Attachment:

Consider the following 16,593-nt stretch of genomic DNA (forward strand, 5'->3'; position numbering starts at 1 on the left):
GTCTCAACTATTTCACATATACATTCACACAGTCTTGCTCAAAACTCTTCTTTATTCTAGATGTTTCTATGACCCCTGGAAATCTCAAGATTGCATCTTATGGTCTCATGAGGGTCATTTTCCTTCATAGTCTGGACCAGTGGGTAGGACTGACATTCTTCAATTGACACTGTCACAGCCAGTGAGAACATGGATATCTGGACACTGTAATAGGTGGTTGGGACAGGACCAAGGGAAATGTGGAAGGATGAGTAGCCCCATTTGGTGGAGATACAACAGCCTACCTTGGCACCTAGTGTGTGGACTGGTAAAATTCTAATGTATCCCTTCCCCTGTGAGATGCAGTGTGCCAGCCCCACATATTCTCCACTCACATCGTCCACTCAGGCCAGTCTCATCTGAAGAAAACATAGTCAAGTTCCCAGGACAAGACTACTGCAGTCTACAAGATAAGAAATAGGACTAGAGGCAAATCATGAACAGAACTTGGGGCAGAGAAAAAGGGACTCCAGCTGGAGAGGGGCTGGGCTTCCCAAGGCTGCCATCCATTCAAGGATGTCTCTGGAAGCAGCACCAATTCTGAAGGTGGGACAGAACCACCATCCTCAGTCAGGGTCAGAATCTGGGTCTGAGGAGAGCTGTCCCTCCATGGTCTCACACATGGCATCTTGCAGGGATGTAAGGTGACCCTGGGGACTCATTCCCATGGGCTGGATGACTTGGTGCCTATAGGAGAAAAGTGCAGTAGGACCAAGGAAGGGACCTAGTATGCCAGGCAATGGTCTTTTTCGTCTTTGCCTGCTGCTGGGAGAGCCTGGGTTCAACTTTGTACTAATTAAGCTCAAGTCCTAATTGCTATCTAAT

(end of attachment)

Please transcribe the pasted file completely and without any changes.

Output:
Consider the following 16,593-nt stretch of genomic DNA (forward strand, 5'->3'; position numbering starts at 1 on the left):
GTCTCAACTATTTCACATATACATTCACACAGTCTTGCTCAAAACTCTTCTTTATTCTAGATGTTTCTATGACCCCTGGAAATCTCAAGATTGCATCTTATGGTCTCATGAGGGTCATTTTCCTTCATAGTCTGGACCAGTGGGTAGGACTGACATTCTTCAATTGACACTGTCACAGCCAGTGAGAACATGGATATCTGGACACTGTAATAGGTGGTTGGGACAGGACCAAGGGAAATGTGGAAGGATGAGTAGCCCCATTTGGTGGAGATACAACAGCCTACCTTGGCACCTAGTGTGTGGACTGGTAAAATTCTAATGTATCCCTTCCCCTGTGAGATGCAGTGTGCCAGCCCCACATATTCTCCACTCACATCGTCCACTCAGGCCAGTCTCATCTGAAGAAAACATAGTCAAGTTCCCAGGACAAGACTACTGCAGTCTACAAGATAAGAAATAGGACTAGAGGCAAATCATGAACAGAACTTGGGGCAGAGAAAAAGGGACTCCAGCTGGAGAGGGGCTGGGCTTCCCAAGGCTGCCATCCATTCAAGGATGTCTCTGGAAGCAGCACCAATTCTGAAGGTGGGACAGAACCACCATCCTCAGTCAGGGTCAGAATCTGGGTCTGAGGAGAGCTGTCCCTCCATGGTCTCACACATGGCATCTTGCAGGGATGTAAGGTGACCCTGGGGACTCATTCCCATGGGCTGGATGACTTGGTGCCTATAGGAGAAAAGTGCAGTAGGACCAAGGAAGGGACCTAGTATGCCAGGCAATGGTCTTTTTCGTCTTTGCCTGCTGCTGGGAGAGCCTGGGTTCAACTTTGTACTAATTAAGCTCAAGTCCTAATTGCTATCTAAT